Changes in radial artery volume assessed using intravascular ultrasound: a comparison of two vasodilator regimens in transradial coronary interventions.
ABSTRACT This study used intravascular ultrasound (IVUS) to evaluate radial artery volume changes after intraarterial administration of nitroglycerin and/or verapamil.
Radial artery spasm, which is associated with radial artery size, is the main limitation of the transradial approach in percutaneous coronary interventions (PCI).
This prospective, randomized study compared the effect of two intra-arterial vasodilator regimens on radial artery volume: 0.2 mg of nitroglycerin plus 2.5 mg of verapamil (Group 1; n = 15) versus 2.5 mg of verapamil alone (Group 2; n = 15). Radial artery lumen volume was assessed using IVUS at two time points: at baseline (5 minutes after sheath insertion) and post-vasodilator (1 minute after drug administration). The luminal volume of the radial artery was computed using ECOC Random Fields (ECOC-RF), a technique used for automatic segmentation of luminal borders in longitudinal cut images from IVUS sequences.
There was a significant increase in arterial lumen volume in both groups, with an increase from 451 ± 177 mm³ to 508 ± 192 mm³ (p = 0.001) in Group 1 and from 456 ± 188 mm³ to 509 ± 170 mm³ (p = 0.001) in Group 2. There were no significant differences between the groups in terms of absolute volume increase (58 mm³ versus 53 mm³, respectively; p = 0.65) or in relative volume increase (14% versus 20%, respectively; p = 0.69).
Administration of nitroglycerin plus verapamil or verapamil alone to the radial artery resulted in similar increases in arterial lumen volume according to ECOC-RF IVUS measurements.
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ABSTRACT: OBJECTIVES: This "proof of concept" study sought to determine the magnitude of radial artery diameter change in 20 healthy subjects by induction of flow mediation dilatation (FMD) via reactive hyperemia. BACKGROUND: Transradial access in the cardiac catheterization laboratory is becoming more commonplace due to lower bleeding complications and increase in patient comfort. However, access to the radial artery can be challenging due to small vessel size. We sought to examine whether FMD can be used to increase radial artery diameter, potentially allowing improved transradial access. METHODS: We obtained baseline radial artery diameter via a high frequency ultrasound probe on 20 healthy subjects. A standard reactive hyperemia protocol was employed in the right arm, followed by successive measurements of the subject's radial artery at pre-specified intervals. Radial artery diameter measurements were performed offline by the sonographer and also a blinded reader to which agreement was sought. RESULTS: We found a mean increase in radial artery size of 0.48 ± 0.13 mm at peak reactive hyperemic states. This correlated to a mean increase in overall radial artery diameter of 21.7 ± 6.7%. The median time to peak dilation was 30 seconds (95% CI; 15-45 seconds), and the median duration of maximal dilation was 60 seconds (95% CI; 45-75 seconds). CONCLUSIONS: Among healthy subjects, we demonstrated a mean maximal increase in radial artery diameter of 21.7 ± 6.7% via FMD. This finding supports the notion that radial artery diameter can be increased noninvasively via a reactive hyperemia protocol.Journal of Interventional Cardiology 03/2013; · 1.50 Impact Factor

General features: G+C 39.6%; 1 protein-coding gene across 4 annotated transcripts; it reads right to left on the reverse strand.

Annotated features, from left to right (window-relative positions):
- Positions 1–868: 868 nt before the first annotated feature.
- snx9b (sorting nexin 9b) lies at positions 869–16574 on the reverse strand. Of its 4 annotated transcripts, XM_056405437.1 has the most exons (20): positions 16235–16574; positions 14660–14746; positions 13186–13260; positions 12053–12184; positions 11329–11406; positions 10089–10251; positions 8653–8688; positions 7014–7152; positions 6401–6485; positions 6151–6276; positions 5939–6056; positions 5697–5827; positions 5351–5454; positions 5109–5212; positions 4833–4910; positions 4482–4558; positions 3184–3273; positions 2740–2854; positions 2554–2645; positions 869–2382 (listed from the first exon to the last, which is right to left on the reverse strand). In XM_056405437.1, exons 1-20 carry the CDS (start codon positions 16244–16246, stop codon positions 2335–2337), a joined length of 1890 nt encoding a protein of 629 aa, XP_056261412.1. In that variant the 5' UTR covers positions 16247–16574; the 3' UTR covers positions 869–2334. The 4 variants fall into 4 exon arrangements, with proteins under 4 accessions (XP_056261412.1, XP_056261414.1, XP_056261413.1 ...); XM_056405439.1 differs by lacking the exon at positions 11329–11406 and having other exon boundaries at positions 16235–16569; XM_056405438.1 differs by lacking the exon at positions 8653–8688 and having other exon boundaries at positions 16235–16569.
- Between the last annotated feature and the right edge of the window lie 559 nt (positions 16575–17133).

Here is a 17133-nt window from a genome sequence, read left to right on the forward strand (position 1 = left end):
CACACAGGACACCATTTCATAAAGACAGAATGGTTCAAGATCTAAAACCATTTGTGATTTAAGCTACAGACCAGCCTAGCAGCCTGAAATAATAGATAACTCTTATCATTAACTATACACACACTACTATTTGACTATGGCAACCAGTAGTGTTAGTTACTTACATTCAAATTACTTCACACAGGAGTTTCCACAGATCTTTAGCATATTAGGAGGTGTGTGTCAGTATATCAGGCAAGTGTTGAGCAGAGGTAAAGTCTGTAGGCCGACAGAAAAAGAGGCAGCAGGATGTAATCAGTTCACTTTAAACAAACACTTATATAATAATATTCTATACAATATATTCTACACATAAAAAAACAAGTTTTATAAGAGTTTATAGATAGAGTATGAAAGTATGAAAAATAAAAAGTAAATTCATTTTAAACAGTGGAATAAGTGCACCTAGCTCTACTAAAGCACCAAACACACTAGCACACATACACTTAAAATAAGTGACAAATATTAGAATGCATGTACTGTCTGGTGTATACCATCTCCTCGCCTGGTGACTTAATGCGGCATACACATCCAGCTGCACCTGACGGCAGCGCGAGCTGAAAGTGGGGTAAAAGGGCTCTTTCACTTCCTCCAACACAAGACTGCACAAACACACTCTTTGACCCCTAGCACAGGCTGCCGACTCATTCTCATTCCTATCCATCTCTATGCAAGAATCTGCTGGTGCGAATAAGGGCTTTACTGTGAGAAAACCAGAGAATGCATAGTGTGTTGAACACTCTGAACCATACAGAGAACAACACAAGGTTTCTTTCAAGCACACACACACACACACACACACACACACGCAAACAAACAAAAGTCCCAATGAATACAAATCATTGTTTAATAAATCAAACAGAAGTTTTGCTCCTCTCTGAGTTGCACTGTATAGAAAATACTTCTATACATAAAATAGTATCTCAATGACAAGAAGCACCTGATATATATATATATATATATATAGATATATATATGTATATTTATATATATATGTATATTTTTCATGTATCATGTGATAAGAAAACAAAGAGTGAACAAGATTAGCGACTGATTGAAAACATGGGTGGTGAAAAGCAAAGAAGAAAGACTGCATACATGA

- International journal of cardiology 03/2014; · 6.18 Impact Factor
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ABSTRACT: Verapamil is traditionally applied prophylactically in transradial procedures to prevent radial artery spasm. However, verapamil may have side effects and is contraindicated in some clinical settings. During an investigator-initiated, randomized, double-blind trial, we evaluated the need for preventive verapamil administration. After vascular access was established, patients received either 5 mg verapamil (n=297) or placebo (n=294). We compared the rate of access site conversions as primary end point using a superiority margin of 5%. Occurrence of code breaks (composite of conversions and unplanned use of verapamil), overall verapamil use, procedural and fluoroscopic times, contrast volume, and subjective pain were investigated as secondary end points. The rate of access site conversions was not different in the 2 arms (placebo 1.7% versus verapamil 0.7%, P=0.28, difference 1.0%, 95% CI for the difference -1.1% to 3.3%). Proportion of code breaks was similar in the 2 groups (3.4% versus 1.3%, P=0.11), whereas overall verapamil use was markedly lower in the placebo arm (2.0% versus 100%, P<0.0001). Procedural time (median [IQR] 16.0 minutes [9.0 to 30.0 minutes] versus 17.0 minutes [10.0 to 31.0 minutes], P=0.37), fluoroscopic time (4.4 minutes [2.1 to 9.6 minutes] versus 4.8 minutes [2.4 to 10.7 minutes], P=0.28), contrast volume (72.5 mL [48.0 to 146.0 mL] versus 75.5 mL [47.0 to 156.5 mL], P=0.74), and pain score (P for trend=0.12) were comparable in the 2 groups. The preventive use of verapamil may be unnecessary for transradial procedures. The omission of prophylactic verapamil may not only reduce the rate of potential complications related to the drug but also allow the safe extension of the transradial method to those with contraindications to verapamil. http://www.clinicaltrials.gov. Unique identifier: NCT01402427.Journal of the American Heart Association. 01/2014; 3(2):e000588.